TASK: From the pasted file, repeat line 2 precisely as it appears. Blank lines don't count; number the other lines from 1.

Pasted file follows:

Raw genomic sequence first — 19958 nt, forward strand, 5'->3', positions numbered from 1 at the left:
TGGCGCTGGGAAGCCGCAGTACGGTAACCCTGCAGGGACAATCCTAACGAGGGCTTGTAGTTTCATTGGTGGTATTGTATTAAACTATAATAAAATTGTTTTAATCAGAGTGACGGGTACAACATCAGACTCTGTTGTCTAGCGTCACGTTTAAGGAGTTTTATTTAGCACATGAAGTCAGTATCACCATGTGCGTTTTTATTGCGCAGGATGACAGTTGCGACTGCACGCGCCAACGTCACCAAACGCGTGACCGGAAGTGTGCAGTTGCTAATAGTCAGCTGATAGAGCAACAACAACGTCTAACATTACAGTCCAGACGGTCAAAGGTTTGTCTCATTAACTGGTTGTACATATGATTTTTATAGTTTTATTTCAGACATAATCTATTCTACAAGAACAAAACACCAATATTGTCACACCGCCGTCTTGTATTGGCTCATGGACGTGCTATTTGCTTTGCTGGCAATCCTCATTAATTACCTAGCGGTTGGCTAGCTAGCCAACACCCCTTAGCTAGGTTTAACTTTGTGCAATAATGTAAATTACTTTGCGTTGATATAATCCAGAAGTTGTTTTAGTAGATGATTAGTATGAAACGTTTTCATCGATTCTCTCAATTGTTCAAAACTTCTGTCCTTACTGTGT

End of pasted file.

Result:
TGGCGCTGGGAAGCCGCAGTACGGTAACCCTGCAGGGACAATCCTAACGAGGGCTTGTAGTTTCATTGGTGGTATTGTATTAAACTATAATAAAATTGTTTTAATCAGAGTGACGGGTACAACATCAGACTCTGTTGTCTAGCGTCACGTTTAAGGAGTTTTATTTAGCACATGAAGTCAGTATCACCATGTGCGTTTTTATTGCGCAGGATGACAGTTGCGACTGCACGCGCCAACGTCACCAAACGCGTGACCGGAAGTGTGCAGTTGCTAATAGTCAGCTGATAGAGCAACAACAACGTCTAACATTACAGTCCAGACGGTCAAAGGTTTGTCTCATTAACTGGTTGTACATATGATTTTTATAGTTTTATTTCAGACATAATCTATTCTACAAGAACAAAACACCAATATTGTCACACCGCCGTCTTGTATTGGCTCATGGACGTGCTATTTGCTTTGCTGGCAATCCTCATTAATTACCTAGCGGTTGGCTAGCTAGCCAACACCCCTTAGCTAGGTTTAACTTTGTGCAATAATGTAAATTACTTTGCGTTGATATAATCCAGAAGTTGTTTTAGTAGATGATTAGTATGAAACGTTTTCATCGATTCTCTCAATTGTTCAAAACTTCTGTCCTTACTGTGT